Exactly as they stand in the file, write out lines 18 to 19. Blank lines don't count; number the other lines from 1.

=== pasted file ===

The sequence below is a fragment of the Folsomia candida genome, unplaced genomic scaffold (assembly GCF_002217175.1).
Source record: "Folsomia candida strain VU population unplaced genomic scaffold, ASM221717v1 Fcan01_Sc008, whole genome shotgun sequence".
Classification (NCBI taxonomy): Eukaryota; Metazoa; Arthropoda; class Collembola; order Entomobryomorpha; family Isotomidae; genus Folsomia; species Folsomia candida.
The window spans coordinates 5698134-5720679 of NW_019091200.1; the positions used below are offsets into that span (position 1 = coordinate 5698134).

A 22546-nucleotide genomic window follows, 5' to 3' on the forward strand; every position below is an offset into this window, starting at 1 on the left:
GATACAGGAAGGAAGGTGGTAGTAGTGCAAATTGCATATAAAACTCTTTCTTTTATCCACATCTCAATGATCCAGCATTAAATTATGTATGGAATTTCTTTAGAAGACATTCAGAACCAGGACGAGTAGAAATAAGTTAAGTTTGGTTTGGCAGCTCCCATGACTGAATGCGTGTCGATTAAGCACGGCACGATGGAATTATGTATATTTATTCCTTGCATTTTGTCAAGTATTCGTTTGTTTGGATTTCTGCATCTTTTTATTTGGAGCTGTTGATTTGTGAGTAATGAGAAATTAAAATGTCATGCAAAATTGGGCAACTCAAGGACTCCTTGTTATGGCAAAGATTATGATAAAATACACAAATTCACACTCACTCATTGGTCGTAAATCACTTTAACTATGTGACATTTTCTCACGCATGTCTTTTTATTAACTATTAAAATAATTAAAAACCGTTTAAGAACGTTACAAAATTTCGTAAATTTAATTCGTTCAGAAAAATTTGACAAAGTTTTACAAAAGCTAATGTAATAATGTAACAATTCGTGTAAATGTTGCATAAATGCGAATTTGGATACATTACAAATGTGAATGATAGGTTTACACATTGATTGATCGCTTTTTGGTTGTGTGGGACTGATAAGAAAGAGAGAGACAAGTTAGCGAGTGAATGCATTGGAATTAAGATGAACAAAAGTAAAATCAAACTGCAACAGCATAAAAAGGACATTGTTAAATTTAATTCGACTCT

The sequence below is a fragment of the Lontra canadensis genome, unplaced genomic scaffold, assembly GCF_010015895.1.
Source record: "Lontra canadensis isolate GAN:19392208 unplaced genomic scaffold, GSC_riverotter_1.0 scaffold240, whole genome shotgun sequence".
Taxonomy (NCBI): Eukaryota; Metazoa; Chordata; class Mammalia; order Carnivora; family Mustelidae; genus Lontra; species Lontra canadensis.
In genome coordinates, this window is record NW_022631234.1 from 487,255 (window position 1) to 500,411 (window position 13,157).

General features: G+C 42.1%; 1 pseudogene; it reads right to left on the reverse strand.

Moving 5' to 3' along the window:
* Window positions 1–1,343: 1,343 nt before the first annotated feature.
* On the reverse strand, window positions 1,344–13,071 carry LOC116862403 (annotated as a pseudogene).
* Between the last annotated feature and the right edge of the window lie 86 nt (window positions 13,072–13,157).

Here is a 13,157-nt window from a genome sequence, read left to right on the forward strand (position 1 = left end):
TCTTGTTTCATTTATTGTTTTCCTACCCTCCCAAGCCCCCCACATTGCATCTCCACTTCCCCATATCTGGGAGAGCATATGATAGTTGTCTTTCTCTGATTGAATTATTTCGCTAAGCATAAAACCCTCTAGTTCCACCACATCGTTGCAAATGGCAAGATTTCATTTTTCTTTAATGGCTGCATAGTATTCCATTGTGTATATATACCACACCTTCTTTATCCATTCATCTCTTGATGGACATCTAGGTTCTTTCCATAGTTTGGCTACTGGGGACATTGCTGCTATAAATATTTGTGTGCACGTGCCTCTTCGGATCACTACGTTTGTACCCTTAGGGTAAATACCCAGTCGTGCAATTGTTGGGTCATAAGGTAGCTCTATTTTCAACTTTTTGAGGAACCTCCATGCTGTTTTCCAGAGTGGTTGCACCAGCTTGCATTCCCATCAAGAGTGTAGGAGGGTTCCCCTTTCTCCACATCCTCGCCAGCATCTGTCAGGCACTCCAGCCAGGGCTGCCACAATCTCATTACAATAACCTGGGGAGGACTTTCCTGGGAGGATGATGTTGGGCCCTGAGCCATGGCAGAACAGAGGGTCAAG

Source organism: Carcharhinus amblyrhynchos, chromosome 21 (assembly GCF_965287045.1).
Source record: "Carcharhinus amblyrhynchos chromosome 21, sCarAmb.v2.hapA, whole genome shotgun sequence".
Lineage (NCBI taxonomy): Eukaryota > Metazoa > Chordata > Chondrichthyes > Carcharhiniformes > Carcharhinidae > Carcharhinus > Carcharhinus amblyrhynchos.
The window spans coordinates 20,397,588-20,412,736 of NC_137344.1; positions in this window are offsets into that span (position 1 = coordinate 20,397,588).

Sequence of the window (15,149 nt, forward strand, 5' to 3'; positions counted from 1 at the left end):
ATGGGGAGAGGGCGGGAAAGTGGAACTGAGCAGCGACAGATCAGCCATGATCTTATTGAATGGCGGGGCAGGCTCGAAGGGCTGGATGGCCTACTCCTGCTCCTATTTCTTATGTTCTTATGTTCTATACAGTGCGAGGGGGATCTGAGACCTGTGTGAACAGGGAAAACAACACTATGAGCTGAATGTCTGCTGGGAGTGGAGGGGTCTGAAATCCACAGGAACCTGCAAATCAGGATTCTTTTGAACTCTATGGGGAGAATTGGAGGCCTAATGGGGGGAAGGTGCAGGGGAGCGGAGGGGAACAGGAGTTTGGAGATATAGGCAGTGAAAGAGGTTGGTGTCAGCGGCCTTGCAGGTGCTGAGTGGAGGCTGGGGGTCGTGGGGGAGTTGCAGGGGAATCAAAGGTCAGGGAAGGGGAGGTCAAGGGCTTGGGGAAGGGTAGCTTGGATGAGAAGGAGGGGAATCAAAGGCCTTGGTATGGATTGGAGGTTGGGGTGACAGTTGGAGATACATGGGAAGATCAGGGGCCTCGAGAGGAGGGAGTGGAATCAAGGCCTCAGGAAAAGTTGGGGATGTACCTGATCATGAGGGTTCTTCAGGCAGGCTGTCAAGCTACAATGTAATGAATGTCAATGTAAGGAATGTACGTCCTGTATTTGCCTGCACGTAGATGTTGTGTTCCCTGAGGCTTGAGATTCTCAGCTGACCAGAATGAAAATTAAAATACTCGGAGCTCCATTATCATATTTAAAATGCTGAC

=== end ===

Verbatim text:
Source organism: Carcharhinus amblyrhynchos, chromosome 21 (assembly GCF_965287045.1).
Source record: "Carcharhinus amblyrhynchos chromosome 21, sCarAmb.v2.hapA, whole genome shotgun sequence".